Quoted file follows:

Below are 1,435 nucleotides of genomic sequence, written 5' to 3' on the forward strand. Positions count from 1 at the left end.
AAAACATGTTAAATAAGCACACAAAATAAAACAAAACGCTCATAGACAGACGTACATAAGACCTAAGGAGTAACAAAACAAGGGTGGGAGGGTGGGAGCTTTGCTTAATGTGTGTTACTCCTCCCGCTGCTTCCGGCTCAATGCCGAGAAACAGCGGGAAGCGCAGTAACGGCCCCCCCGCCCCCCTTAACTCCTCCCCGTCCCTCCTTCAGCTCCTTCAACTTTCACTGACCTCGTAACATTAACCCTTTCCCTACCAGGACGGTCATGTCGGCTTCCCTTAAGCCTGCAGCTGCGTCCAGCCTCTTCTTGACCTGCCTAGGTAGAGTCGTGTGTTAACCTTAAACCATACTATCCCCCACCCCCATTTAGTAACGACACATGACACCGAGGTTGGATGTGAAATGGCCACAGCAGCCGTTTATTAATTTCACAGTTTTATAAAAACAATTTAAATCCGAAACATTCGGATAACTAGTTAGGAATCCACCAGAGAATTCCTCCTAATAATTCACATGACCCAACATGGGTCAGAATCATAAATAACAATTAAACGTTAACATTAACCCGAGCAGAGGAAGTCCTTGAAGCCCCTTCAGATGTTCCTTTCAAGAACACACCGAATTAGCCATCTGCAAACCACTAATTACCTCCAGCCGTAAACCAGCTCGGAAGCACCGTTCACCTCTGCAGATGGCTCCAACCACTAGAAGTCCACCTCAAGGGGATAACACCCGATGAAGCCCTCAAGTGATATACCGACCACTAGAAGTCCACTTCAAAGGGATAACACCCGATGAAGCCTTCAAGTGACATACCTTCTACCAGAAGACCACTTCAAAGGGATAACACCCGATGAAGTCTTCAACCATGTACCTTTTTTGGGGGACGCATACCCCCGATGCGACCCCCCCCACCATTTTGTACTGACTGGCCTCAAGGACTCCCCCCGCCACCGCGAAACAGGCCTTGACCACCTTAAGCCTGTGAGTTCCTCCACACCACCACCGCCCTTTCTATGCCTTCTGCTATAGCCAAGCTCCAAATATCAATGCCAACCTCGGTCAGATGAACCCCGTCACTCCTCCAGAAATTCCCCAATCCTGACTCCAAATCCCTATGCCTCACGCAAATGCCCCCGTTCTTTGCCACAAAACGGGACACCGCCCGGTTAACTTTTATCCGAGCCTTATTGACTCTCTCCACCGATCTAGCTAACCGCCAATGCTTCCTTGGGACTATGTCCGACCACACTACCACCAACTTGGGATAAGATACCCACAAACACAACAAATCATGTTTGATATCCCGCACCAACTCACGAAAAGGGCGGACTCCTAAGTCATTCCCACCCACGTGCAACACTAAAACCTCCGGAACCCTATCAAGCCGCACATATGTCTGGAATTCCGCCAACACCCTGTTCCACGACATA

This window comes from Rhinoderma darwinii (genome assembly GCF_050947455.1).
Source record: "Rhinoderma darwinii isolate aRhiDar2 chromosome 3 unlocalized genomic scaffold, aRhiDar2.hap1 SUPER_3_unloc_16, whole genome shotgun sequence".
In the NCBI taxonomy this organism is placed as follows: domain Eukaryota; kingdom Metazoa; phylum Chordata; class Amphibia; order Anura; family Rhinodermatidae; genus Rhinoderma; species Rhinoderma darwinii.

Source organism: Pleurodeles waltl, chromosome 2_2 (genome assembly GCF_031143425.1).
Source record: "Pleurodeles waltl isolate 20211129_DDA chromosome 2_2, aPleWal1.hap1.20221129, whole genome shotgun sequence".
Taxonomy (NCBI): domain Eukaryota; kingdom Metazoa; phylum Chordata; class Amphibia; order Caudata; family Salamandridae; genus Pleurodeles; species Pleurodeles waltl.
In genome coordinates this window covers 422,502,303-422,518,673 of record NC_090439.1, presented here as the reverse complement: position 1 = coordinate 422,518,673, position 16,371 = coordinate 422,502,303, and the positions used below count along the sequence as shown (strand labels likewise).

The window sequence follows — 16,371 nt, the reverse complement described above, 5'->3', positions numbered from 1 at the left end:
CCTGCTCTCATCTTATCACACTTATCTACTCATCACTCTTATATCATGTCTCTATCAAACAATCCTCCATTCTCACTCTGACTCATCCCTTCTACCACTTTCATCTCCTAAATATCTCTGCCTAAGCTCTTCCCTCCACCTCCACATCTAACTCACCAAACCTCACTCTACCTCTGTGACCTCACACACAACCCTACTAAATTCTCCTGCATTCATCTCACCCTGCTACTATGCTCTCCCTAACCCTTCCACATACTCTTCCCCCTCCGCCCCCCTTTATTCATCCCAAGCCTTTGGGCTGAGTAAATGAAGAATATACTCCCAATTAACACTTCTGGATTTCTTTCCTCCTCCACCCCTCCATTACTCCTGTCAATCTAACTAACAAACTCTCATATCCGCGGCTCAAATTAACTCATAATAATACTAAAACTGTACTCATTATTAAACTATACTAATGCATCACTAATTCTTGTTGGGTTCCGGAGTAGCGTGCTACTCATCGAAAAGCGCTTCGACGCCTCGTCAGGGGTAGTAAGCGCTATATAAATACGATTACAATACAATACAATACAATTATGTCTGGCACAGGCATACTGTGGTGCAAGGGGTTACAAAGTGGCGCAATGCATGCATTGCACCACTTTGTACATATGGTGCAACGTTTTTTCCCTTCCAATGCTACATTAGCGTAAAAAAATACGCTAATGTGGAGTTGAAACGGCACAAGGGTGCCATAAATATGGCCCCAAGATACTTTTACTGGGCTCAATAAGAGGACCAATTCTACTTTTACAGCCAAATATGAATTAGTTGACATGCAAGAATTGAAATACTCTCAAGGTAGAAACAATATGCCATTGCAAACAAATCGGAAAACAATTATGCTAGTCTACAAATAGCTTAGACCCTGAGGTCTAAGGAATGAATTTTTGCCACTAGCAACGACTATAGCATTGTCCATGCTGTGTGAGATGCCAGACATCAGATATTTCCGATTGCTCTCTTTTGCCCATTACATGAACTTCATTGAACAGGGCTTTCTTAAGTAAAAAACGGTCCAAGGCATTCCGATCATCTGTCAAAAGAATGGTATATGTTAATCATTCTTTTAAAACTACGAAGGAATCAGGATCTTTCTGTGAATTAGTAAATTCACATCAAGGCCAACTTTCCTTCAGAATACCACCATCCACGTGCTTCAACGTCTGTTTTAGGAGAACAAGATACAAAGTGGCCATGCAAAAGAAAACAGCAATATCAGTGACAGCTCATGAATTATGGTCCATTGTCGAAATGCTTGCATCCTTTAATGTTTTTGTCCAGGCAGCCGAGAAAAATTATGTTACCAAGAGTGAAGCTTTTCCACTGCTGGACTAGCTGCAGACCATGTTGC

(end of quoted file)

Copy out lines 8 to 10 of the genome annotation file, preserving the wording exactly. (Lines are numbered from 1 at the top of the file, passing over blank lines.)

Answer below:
Taxonomy (NCBI): domain Eukaryota; kingdom Metazoa; phylum Chordata; class Amphibia; order Caudata; family Salamandridae; genus Pleurodeles; species Pleurodeles waltl.
In genome coordinates this window covers 422,502,303-422,518,673 of record NC_090439.1, presented here as the reverse complement: position 1 = coordinate 422,518,673, position 16,371 = coordinate 422,502,303, and the positions used below count along the sequence as shown (strand labels likewise).

The window sequence follows — 16,371 nt, the reverse complement described above, 5'->3', positions numbered from 1 at the left end: